Lagenlook refers to a layered style in clothing, and appears to be credited with appearing in the 1970’s.

I saw the term about a week ago. Then I went on-line and started educating my eye & intellect. Then I spent time thinking.

initial analysis
Since the 1990’s I’ve favoured a summer outfit topped with either a blouse or a long jacket. I still have two jackets from that period, each of which I’ve worn and been complimented on this summer.

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this week, close up

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this week, close up

Have been working on this post for several days, lacking a title. It’s a close-up look at the various threads (pun intended) of the extra-curricula workings of a creative person.

Lest anyone think applying line, pattern, texture, function & design to clothing a foolish pastime, consider some of the technical (engineering) challenges involved in putting them all together successfully in a 3-dimensional garment that’s made from the inside out, must withstand movement and frequent cleaning, and reflect the personality of the owner/wearer.

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half & half skirt

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half & half skirt

Half, a. [AS. healf]  …️ a half view.

First, a quick view of my new table, which i don’t know if I like yet, as the top is black and things can get “lost” on it. Of course, the saving graces include drawers, where I can stash a lot of sewing toys & trinkets, plus I can always spray paint that top another colour, right?

 

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sewing again!

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sewing again!

VOGUE 8750

Making the green skirt,

middle right.

Answering a 2012 post, Kerri wrote: “. . .  I’ll be interested to see how it fits when you’re finished.”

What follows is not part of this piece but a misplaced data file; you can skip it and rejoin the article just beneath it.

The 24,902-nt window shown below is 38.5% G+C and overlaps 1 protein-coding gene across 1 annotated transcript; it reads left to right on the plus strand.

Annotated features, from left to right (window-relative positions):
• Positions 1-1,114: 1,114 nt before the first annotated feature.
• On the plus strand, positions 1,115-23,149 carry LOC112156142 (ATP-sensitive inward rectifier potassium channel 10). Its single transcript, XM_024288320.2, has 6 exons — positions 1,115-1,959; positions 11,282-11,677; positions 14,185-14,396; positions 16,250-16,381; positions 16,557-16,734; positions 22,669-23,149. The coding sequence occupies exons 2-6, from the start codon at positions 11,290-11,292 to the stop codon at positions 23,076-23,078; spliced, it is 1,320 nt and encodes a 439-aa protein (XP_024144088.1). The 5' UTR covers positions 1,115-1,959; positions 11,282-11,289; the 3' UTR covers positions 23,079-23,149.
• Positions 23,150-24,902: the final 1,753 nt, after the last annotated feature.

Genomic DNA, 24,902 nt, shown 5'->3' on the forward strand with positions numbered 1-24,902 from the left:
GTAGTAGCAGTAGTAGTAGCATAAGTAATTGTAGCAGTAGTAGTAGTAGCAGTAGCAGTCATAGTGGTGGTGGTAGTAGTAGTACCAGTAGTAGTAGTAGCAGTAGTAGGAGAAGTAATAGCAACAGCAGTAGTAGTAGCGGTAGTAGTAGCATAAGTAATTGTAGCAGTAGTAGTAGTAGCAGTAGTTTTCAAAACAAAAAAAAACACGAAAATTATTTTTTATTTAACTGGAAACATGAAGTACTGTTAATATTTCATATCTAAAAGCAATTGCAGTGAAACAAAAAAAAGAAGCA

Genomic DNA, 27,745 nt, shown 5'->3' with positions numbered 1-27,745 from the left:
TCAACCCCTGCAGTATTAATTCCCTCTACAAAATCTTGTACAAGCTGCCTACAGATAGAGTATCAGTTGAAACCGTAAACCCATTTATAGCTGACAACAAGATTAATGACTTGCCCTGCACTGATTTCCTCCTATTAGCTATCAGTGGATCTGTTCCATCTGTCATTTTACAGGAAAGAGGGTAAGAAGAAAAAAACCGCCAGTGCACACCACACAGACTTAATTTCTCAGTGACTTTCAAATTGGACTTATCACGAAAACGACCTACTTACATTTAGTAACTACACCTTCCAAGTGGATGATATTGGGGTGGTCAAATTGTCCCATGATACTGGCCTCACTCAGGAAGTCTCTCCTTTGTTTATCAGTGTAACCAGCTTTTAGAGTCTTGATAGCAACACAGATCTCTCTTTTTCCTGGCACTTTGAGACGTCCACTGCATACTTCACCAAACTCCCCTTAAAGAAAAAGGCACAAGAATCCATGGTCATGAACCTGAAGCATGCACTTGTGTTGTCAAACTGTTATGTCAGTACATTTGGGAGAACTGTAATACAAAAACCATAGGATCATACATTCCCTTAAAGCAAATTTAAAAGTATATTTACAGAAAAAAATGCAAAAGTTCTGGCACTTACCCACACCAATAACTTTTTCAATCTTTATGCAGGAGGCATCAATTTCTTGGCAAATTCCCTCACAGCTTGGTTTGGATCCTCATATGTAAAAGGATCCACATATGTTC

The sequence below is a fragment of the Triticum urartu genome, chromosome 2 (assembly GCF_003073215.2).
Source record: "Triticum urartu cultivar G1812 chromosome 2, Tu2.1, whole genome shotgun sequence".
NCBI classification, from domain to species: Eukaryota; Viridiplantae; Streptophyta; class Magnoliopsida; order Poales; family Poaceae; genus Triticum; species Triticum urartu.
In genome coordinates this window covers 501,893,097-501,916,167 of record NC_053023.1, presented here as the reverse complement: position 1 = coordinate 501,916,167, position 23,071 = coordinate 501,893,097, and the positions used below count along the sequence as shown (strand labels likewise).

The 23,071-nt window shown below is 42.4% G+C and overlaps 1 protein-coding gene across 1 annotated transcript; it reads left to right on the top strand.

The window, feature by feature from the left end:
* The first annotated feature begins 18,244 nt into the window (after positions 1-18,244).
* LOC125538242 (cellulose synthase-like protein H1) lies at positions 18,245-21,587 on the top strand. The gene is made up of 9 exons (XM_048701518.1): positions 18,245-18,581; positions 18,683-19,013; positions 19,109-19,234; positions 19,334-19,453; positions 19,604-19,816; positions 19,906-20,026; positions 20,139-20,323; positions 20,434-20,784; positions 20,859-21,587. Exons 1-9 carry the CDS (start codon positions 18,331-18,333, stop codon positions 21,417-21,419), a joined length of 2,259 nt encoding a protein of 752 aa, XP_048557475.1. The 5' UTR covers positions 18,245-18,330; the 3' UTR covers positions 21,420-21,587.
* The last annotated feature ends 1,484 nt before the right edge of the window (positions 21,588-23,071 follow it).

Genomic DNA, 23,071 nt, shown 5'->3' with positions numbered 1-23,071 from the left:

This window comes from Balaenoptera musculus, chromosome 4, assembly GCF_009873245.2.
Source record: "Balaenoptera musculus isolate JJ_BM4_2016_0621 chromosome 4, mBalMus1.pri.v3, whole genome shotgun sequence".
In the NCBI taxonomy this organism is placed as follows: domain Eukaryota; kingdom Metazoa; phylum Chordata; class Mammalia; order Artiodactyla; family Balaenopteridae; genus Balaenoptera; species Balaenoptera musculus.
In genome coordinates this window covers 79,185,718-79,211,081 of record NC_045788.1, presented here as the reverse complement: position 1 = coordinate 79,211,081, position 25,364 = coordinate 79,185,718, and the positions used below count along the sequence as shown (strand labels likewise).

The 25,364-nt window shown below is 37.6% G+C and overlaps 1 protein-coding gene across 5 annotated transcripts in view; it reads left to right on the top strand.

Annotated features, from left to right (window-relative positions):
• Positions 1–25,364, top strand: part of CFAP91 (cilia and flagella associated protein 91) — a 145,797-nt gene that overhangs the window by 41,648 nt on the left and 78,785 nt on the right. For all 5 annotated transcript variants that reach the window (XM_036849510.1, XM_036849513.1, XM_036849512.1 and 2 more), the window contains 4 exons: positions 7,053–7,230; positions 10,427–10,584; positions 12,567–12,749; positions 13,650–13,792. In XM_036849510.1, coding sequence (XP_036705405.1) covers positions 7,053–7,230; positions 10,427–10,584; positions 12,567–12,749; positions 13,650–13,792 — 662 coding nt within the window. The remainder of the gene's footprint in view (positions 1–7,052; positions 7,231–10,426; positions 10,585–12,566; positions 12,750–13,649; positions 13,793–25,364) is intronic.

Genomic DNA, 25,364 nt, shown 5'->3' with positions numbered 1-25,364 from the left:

With my apologies, I’m finally getting back to you, Kerri!

click to go to enlarged photos & captions, and places to comment on a photo

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symbols of independence

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symbols of independence

SYM”BOL, n. [L. symbolum; Gr. with, and to throw; to compare.] … An emblem or representation of something else.

i remember how thrilled i was to purchase this used machine years ago ~ it gave me the freedom to sew knit fabrics & rolled hem edges & it was sheer bliss!

i remember how thrilled i was to purchase this used machine years ago ~ it gave me the freedom to sew knit fabrics & rolled hem edges & it was sheer bliss!

 

 

 

detail feet

additional feet give me more flexibility in what can be accomplished with less effort… when i learn how to use ’em!

ad

this vintage ad is reprinted inside my early 20th century book of pattern instructions by Mary Brooks Picken.

 

another great tool for independence ~ and understanding more about how your machine(s) function! used it on my former machine & saved $ on trips to the repair shop!

 

 

 

 

 

 

 

 

 

 

 

 

More on Mary Brooks Picken’s The One Hour Dress booklet here.

 

WordPress Weekly Challenge

Ailsa’s travel theme, independence

 

 

improvements & a useful tool

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improvements & a useful tool

Have been washing and filing fabrics again this weekend, as well as digging out more of that chaotic pile and putting it in order.

As part of straightening out I’ve finally gotten a little mirror hung in my closet, to check how jewellery looks with my outfit without having to walk across the room to the door, (and away from the jewellery). No, I’m not being (too) lazy!

Sometimes that distance makes for a lot of to-ing and fro-ing, when a combination just won’t come right. I’m grateful to have it resolved.